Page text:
Burma’s pseudo-civilian president, Thein Sein, held his first press conference for local media last week, after he was re-elected last week as the chairman of the Union Solidarity and Development Party (USDP). The USDP took about 80 percent of the seats in the 2010 elections that critics have condemned as a farce.
Thein Sein avoided breaking any news, and gave broadly worded answers about the ongoing war in Kachin State, the highly anticipated foreign investment law, the possibility of US-Burma military relations, and so forth. One of the answers that struck me, however, touched upon his relationship with the USDP.
Asked if he will urge his party’s parliamentarians to amend the country’s Constitution, Thein Sein responded: “As the Constitution prohibits the president from taking part in [their] party’s activities during his term of office, I can’t go and urge them what to do. The constitutional amendment issue depends not only on the parliamentarians of the USDP but also on other parties.”
Essentially he dodged the question, but his answer has interesting political implications. There are three issues which should be highlighted as important.
Firstly, viewed according to the 2008 Constitution, the unanimous re-election of Thein Sein as a chairman of the USDP on October 16 was unconstitutional. The director of the President’s Office defended the re-election of his boss as the head of the USDP as “in line with the Constitution,” so long as Thein Sein is “not involved in the party function.”
But this is a pretty lame defense. How can anyone possibly say that the president attending the USDP’s annual conference was not also participating in the party’s activities? Thein Sein was there greeting hundreds of delegates and giving speeches. He did not just stop by and say hi to folks on his way home from the neighborhood gym.
Secondly, Thein Sein’s answer at the press conference revised the much-hyped public relations message of his recent interview with BBC’s Hardtalk. Thein Sein said that he “would accept” Aung San Suu Kyi as president if the people accept her.
But the Constitution bars Suu Kyi from seeking the presidential nomination, since the candidate can neither be a foreign citizen nor have parents, legitimate children or a spouse who hold foreign citizenship. Suu Kyi was married to a British academic and has two sons who hold British citizenship.
In his Hardtalk interview, however, Thein Sein implied that he would not mind seeing her as president. There is no doubt that the interview has triggered waves of hope (most likely false) among observers and the general public in Burma.
Even Suu Kyi weighed in to respond to Thein Sein’s remark. In a press conference, she declared that she is willing to lead the country as president and that her party will work to amend the Constitution that blocks her from the position.
Amending any of these provisions, however, requires the approval of more than 75 percent of Parliament as well as a national referendum. Since the military has 25 percent of seats reserved in the legislature, there is no way for to Suu Kyi to change the conditions without military approval even if her party won all the available 75 percent of seats in the upcoming 2015 election.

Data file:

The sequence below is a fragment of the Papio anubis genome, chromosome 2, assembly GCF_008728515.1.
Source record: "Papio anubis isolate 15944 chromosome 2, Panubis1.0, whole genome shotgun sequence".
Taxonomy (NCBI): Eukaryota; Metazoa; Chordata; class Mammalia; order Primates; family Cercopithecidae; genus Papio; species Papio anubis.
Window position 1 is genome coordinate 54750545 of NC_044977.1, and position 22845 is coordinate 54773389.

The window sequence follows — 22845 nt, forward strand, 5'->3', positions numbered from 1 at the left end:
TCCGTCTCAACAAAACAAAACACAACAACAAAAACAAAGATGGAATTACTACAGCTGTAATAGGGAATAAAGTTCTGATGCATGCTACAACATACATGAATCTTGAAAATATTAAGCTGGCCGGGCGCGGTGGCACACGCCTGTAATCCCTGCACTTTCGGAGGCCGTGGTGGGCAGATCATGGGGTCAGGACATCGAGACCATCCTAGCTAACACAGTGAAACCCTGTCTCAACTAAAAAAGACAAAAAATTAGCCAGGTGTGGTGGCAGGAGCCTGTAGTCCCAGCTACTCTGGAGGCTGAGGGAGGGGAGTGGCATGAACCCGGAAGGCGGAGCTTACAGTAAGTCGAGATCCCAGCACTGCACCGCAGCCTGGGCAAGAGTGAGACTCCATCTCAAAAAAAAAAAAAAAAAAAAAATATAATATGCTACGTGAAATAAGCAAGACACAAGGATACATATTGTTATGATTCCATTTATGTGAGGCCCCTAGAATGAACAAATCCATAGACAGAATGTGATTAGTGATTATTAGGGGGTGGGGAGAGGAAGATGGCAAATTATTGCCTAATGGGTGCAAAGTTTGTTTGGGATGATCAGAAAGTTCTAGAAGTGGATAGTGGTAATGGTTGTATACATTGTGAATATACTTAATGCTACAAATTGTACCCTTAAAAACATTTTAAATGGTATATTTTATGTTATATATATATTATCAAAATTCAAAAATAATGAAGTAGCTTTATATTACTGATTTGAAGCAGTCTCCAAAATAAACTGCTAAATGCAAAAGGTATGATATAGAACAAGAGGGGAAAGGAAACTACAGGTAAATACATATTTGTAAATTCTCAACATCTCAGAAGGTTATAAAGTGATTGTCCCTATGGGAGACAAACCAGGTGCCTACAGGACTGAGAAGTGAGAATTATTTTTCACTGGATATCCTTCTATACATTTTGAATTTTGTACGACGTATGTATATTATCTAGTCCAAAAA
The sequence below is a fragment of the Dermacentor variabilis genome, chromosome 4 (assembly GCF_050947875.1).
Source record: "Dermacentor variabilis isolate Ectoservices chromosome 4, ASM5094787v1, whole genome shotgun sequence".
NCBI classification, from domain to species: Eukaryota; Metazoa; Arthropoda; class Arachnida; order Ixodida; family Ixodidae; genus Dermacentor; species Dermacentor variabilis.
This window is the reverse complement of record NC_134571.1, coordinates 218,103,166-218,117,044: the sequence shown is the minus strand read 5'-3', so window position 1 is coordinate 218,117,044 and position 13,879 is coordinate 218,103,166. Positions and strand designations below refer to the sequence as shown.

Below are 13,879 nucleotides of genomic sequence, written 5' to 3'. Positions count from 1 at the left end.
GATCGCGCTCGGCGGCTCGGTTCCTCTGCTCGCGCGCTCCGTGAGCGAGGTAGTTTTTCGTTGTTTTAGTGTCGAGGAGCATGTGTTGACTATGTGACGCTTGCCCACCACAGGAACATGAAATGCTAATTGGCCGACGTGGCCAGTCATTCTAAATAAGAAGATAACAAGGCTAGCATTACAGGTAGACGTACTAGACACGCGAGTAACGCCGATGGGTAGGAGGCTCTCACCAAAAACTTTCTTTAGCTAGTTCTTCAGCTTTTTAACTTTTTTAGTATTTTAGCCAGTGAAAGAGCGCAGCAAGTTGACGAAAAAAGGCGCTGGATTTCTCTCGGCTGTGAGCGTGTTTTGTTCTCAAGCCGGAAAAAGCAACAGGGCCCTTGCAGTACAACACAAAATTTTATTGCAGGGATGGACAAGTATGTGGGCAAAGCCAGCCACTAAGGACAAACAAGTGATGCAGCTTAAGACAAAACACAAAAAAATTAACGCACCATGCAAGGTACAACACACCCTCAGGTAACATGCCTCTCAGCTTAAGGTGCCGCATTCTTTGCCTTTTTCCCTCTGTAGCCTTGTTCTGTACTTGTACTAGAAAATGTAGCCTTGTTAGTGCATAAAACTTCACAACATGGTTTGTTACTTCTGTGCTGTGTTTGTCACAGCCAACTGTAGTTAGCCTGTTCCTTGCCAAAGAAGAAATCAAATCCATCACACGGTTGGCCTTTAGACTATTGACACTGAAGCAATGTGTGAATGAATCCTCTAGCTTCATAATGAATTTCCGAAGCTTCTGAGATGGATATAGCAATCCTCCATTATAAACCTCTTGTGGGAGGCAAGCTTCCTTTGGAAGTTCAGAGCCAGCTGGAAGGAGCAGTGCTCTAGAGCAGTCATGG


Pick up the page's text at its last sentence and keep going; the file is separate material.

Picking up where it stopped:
Currently her party only represents less than seve percent of Parliament. Thus Suu Kyi seemed to be expecting the president to use his influence to make the necessary constitutional changes. But now, in his answer to a local journalist’s question, Thein Sein has changed his previous message, refused to take any initiative and passed the buck back to “the people.”
The third significant implication of Thein Sein’s reference to constitutional provisions disassociating him from his party is that it explains why the former general has managed to pursue ongoing liberalizing reforms.
Those who are elected president or are given cabinet positions are not officially accountable to the USDP. They don’t have to feel direct constraints imposed by the ruling party. They don’t need to follow the USDP agenda. They are not implementing party policy.
This is significant because the USDP is much more conservative than Thein Sein and his team. The USDP, correctly foreseeing that the Suu Kyi’s National League for Democracy (NLD) party would do well in the 2012 by-elections, had opposed holding them.
It also pushed to amend the Constitution to allow executive officials, most of whom were USDP members, to retain their party affiliation. But the president managed to kill such initiatives because he wanted to hold by-elections as proof of his reforms to attract the West.
Aung Thein Linn, one of the top former USDP leaders and chairman of the party’s Rangoon Division, told Chinese media that some of Thein Sein’s critical decisions were nothing more than “his own idea, not a resolution by the Parliament.”
He continued to say that the party opposes the president’s decision. “He [Thein Sein] tried to sever the ties between China and Myanmar,” said Aung Thein Linn. Aung Thein Linn was later forced to resign for making comments against in Thein Sein and Aung Sang Suu Kyi.
In this regard, the USDP is a party that won the 2010 election, but not a ruling party. While that makes Thein Sein rely mostly on technocrats for his policy initiatives, the same detachment frustrates those who are lining up for the 2015 election. The institutional set-up of the Constitution allows Thein Sein to be able pursue a “reform agenda” without party constraints.
Min Zin is a PhD candidate at the University of California, Berkeley. This commentary originally appeared on the Foreign Policy blog “Transitions.” The views expressed here are those of the author.